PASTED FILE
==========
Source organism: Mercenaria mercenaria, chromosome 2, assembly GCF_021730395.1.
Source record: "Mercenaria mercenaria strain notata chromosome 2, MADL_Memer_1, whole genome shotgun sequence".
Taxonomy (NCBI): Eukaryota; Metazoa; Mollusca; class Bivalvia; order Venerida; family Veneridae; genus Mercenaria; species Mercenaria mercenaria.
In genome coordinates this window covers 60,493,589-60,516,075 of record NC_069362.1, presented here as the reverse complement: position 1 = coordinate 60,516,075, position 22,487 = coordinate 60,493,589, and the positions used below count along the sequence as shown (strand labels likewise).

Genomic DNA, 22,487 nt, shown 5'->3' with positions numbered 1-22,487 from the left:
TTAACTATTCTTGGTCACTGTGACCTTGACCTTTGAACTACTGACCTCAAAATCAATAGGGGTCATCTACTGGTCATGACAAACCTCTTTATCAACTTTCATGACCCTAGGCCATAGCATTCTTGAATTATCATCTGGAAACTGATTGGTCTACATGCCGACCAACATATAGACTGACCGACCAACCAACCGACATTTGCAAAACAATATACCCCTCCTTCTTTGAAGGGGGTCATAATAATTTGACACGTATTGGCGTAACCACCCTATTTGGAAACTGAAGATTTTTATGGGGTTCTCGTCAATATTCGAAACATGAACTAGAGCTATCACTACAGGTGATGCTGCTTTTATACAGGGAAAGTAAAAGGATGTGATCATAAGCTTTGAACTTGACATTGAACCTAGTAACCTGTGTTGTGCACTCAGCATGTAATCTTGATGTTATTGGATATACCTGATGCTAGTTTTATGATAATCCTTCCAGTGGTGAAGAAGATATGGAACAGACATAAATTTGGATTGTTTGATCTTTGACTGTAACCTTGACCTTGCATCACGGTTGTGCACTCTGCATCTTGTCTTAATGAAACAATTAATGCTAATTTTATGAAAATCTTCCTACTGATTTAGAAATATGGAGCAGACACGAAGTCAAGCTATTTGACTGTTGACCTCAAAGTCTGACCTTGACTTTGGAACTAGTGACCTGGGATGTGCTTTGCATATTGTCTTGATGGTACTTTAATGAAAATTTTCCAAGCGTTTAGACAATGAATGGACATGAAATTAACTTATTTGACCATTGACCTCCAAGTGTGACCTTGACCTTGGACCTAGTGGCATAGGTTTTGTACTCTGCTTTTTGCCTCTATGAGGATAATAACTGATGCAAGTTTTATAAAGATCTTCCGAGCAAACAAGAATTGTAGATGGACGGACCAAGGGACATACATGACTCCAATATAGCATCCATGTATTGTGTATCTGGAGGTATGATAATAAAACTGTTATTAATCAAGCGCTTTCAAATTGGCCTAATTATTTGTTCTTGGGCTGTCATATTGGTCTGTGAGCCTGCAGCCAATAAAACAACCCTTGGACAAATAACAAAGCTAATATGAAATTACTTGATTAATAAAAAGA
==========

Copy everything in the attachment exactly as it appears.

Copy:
Source organism: Mercenaria mercenaria, chromosome 2, assembly GCF_021730395.1.
Source record: "Mercenaria mercenaria strain notata chromosome 2, MADL_Memer_1, whole genome shotgun sequence".
Taxonomy (NCBI): Eukaryota; Metazoa; Mollusca; class Bivalvia; order Venerida; family Veneridae; genus Mercenaria; species Mercenaria mercenaria.
In genome coordinates this window covers 60,493,589-60,516,075 of record NC_069362.1, presented here as the reverse complement: position 1 = coordinate 60,516,075, position 22,487 = coordinate 60,493,589, and the positions used below count along the sequence as shown (strand labels likewise).

Genomic DNA, 22,487 nt, shown 5'->3' with positions numbered 1-22,487 from the left:
TTAACTATTCTTGGTCACTGTGACCTTGACCTTTGAACTACTGACCTCAAAATCAATAGGGGTCATCTACTGGTCATGACAAACCTCTTTATCAACTTTCATGACCCTAGGCCATAGCATTCTTGAATTATCATCTGGAAACTGATTGGTCTACATGCCGACCAACATATAGACTGACCGACCAACCAACCGACATTTGCAAAACAATATACCCCTCCTTCTTTGAAGGGGGTCATAATAATTTGACACGTATTGGCGTAACCACCCTATTTGGAAACTGAAGATTTTTATGGGGTTCTCGTCAATATTCGAAACATGAACTAGAGCTATCACTACAGGTGATGCTGCTTTTATACAGGGAAAGTAAAAGGATGTGATCATAAGCTTTGAACTTGACATTGAACCTAGTAACCTGTGTTGTGCACTCAGCATGTAATCTTGATGTTATTGGATATACCTGATGCTAGTTTTATGATAATCCTTCCAGTGGTGAAGAAGATATGGAACAGACATAAATTTGGATTGTTTGATCTTTGACTGTAACCTTGACCTTGCATCACGGTTGTGCACTCTGCATCTTGTCTTAATGAAACAATTAATGCTAATTTTATGAAAATCTTCCTACTGATTTAGAAATATGGAGCAGACACGAAGTCAAGCTATTTGACTGTTGACCTCAAAGTCTGACCTTGACTTTGGAACTAGTGACCTGGGATGTGCTTTGCATATTGTCTTGATGGTACTTTAATGAAAATTTTCCAAGCGTTTAGACAATGAATGGACATGAAATTAACTTATTTGACCATTGACCTCCAAGTGTGACCTTGACCTTGGACCTAGTGGCATAGGTTTTGTACTCTGCTTTTTGCCTCTATGAGGATAATAACTGATGCAAGTTTTATAAAGATCTTCCGAGCAAACAAGAATTGTAGATGGACGGACCAAGGGACATACATGACTCCAATATAGCATCCATGTATTGTGTATCTGGAGGTATGATAATAAAACTGTTATTAATCAAGCGCTTTCAAATTGGCCTAATTATTTGTTCTTGGGCTGTCATATTGGTCTGTGAGCCTGCAGCCAATAAAACAACCCTTGGACAAATAACAAAGCTAATATGAAATTACTTGATTAATAAAAAGA